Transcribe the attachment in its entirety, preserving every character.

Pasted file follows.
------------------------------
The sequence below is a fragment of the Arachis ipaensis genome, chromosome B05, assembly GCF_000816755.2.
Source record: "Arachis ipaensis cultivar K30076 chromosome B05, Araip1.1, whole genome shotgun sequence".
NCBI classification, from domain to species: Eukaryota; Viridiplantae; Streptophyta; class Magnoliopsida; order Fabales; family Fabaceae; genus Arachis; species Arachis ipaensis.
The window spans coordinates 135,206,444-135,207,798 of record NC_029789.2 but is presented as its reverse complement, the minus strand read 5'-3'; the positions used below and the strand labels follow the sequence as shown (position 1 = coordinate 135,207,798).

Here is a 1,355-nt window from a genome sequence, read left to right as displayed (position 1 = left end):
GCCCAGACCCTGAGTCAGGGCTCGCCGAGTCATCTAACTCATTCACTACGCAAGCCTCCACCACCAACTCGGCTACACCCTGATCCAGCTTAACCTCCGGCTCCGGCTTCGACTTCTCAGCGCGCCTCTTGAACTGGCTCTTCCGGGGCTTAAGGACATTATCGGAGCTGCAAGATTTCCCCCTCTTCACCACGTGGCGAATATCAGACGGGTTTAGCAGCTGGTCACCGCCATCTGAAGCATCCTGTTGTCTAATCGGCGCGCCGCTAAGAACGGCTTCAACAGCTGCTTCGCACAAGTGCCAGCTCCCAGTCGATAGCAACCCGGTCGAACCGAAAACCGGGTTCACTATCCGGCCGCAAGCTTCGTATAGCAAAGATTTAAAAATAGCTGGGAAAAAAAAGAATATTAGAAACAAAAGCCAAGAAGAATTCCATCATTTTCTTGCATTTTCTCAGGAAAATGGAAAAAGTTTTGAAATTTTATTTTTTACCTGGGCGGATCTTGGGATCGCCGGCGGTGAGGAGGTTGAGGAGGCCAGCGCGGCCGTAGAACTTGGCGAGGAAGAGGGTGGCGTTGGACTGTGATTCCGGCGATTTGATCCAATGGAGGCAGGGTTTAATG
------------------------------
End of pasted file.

The sequence below is a fragment of the Arachis ipaensis genome, chromosome B05, assembly GCF_000816755.2.
Source record: "Arachis ipaensis cultivar K30076 chromosome B05, Araip1.1, whole genome shotgun sequence".
NCBI classification, from domain to species: Eukaryota; Viridiplantae; Streptophyta; class Magnoliopsida; order Fabales; family Fabaceae; genus Arachis; species Arachis ipaensis.
The window spans coordinates 135,206,444-135,207,798 of record NC_029789.2 but is presented as its reverse complement, the minus strand read 5'-3'; the positions used below and the strand labels follow the sequence as shown (position 1 = coordinate 135,207,798).

Here is a 1,355-nt window from a genome sequence, read left to right as displayed (position 1 = left end):
GCCCAGACCCTGAGTCAGGGCTCGCCGAGTCATCTAACTCATTCACTACGCAAGCCTCCACCACCAACTCGGCTACACCCTGATCCAGCTTAACCTCCGGCTCCGGCTTCGACTTCTCAGCGCGCCTCTTGAACTGGCTCTTCCGGGGCTTAAGGACATTATCGGAGCTGCAAGATTTCCCCCTCTTCACCACGTGGCGAATATCAGACGGGTTTAGCAGCTGGTCACCGCCATCTGAAGCATCCTGTTGTCTAATCGGCGCGCCGCTAAGAACGGCTTCAACAGCTGCTTCGCACAAGTGCCAGCTCCCAGTCGATAGCAACCCGGTCGAACCGAAAACCGGGTTCACTATCCGGCCGCAAGCTTCGTATAGCAAAGATTTAAAAATAGCTGGGAAAAAAAAGAATATTAGAAACAAAAGCCAAGAAGAATTCCATCATTTTCTTGCATTTTCTCAGGAAAATGGAAAAAGTTTTGAAATTTTATTTTTTACCTGGGCGGATCTTGGGATCGCCGGCGGTGAGGAGGTTGAGGAGGCCAGCGCGGCCGTAGAACTTGGCGAGGAAGAGGGTGGCGTTGGACTGTGATTCCGGCGATTTGATCCAATGGAGGCAGGGTTTAATG